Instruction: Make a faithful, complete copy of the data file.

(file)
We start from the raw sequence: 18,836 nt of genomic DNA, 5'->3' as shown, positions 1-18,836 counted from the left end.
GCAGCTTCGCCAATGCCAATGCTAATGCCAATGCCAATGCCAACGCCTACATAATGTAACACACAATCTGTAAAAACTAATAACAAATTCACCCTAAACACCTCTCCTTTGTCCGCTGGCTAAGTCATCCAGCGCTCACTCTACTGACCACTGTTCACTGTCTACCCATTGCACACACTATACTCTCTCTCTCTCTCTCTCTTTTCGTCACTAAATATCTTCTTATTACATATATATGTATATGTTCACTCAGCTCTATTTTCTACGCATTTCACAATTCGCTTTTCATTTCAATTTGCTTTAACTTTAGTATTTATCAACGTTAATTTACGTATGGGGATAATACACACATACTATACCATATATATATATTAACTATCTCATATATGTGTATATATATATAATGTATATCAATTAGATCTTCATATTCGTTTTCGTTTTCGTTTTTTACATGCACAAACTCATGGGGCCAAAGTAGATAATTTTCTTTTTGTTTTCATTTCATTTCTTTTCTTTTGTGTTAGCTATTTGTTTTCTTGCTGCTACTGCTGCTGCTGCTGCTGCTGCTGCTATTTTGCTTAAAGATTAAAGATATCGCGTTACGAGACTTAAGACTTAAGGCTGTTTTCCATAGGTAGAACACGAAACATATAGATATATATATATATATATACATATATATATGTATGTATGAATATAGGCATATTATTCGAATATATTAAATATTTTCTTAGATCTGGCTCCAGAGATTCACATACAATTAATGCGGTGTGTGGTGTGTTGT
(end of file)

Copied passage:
We start from the raw sequence: 18,836 nt of genomic DNA, 5'->3' as shown, positions 1-18,836 counted from the left end.
GCAGCTTCGCCAATGCCAATGCTAATGCCAATGCCAATGCCAACGCCTACATAATGTAACACACAATCTGTAAAAACTAATAACAAATTCACCCTAAACACCTCTCCTTTGTCCGCTGGCTAAGTCATCCAGCGCTCACTCTACTGACCACTGTTCACTGTCTACCCATTGCACACACTATACTCTCTCTCTCTCTCTCTCTTTTCGTCACTAAATATCTTCTTATTACATATATATGTATATGTTCACTCAGCTCTATTTTCTACGCATTTCACAATTCGCTTTTCATTTCAATTTGCTTTAACTTTAGTATTTATCAACGTTAATTTACGTATGGGGATAATACACACATACTATACCATATATATATATTAACTATCTCATATATGTGTATATATATATAATGTATATCAATTAGATCTTCATATTCGTTTTCGTTTTCGTTTTTTACATGCACAAACTCATGGGGCCAAAGTAGATAATTTTCTTTTTGTTTTCATTTCATTTCTTTTCTTTTGTGTTAGCTATTTGTTTTCTTGCTGCTACTGCTGCTGCTGCTGCTGCTGCTGCTATTTTGCTTAAAGATTAAAGATATCGCGTTACGAGACTTAAGACTTAAGGCTGTTTTCCATAGGTAGAACACGAAACATATAGATATATATATATATATATACATATATATATGTATGTATGAATATAGGCATATTATTCGAATATATTAAATATTTTCTTAGATCTGGCTCCAGAGATTCACATACAATTAATGCGGTGTGTGGTGTGTTGT